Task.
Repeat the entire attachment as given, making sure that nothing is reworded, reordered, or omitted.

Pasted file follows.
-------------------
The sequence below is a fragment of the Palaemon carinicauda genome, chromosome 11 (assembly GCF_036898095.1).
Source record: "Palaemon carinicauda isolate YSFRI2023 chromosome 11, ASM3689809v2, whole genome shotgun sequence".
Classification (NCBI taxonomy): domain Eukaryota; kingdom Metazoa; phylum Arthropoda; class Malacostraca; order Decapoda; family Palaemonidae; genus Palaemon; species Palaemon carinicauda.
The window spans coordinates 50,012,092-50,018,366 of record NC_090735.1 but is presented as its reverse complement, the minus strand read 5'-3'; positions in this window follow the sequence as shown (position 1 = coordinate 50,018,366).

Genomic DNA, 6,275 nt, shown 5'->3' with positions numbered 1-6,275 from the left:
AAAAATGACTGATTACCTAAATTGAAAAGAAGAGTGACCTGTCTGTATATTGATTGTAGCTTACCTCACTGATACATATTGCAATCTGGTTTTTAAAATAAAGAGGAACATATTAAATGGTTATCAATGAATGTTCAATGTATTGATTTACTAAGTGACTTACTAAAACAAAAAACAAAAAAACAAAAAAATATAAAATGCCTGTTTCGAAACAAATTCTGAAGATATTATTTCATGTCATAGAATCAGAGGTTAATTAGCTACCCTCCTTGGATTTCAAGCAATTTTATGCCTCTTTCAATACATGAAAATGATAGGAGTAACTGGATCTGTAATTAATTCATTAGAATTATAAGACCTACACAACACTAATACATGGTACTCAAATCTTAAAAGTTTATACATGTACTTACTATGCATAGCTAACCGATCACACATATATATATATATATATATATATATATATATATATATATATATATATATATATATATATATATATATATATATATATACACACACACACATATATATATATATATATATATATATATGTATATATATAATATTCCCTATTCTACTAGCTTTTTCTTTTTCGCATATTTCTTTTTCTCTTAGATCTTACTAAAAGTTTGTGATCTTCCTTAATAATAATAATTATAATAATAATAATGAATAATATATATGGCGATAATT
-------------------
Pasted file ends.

The sequence below is a fragment of the Palaemon carinicauda genome, chromosome 11 (assembly GCF_036898095.1).
Source record: "Palaemon carinicauda isolate YSFRI2023 chromosome 11, ASM3689809v2, whole genome shotgun sequence".
Classification (NCBI taxonomy): domain Eukaryota; kingdom Metazoa; phylum Arthropoda; class Malacostraca; order Decapoda; family Palaemonidae; genus Palaemon; species Palaemon carinicauda.
The window spans coordinates 50,012,092-50,018,366 of record NC_090735.1 but is presented as its reverse complement, the minus strand read 5'-3'; positions in this window follow the sequence as shown (position 1 = coordinate 50,018,366).

Genomic DNA, 6,275 nt, shown 5'->3' with positions numbered 1-6,275 from the left:
AAAAATGACTGATTACCTAAATTGAAAAGAAGAGTGACCTGTCTGTATATTGATTGTAGCTTACCTCACTGATACATATTGCAATCTGGTTTTTAAAATAAAGAGGAACATATTAAATGGTTATCAATGAATGTTCAATGTATTGATTTACTAAGTGACTTACTAAAACAAAAAACAAAAAAACAAAAAAATATAAAATGCCTGTTTCGAAACAAATTCTGAAGATATTATTTCATGTCATAGAATCAGAGGTTAATTAGCTACCCTCCTTGGATTTCAAGCAATTTTATGCCTCTTTCAATACATGAAAATGATAGGAGTAACTGGATCTGTAATTAATTCATTAGAATTATAAGACCTACACAACACTAATACATGGTACTCAAATCTTAAAAGTTTATACATGTACTTACTATGCATAGCTAACCGATCACACATATATATATATATATATATATATATATATATATATATATATATATATATATATATATATATATATATATATATATATACACACACACACATATATATATATATATATATATATATATGTATATATATAATATTCCCTATTCTACTAGCTTTTTCTTTTTCGCATATTTCTTTTTCTCTTAGATCTTACTAAAAGTTTGTGATCTTCCTTAATAATAATAATTATAATAATAATAATGAATAATATATATGGCGATAATT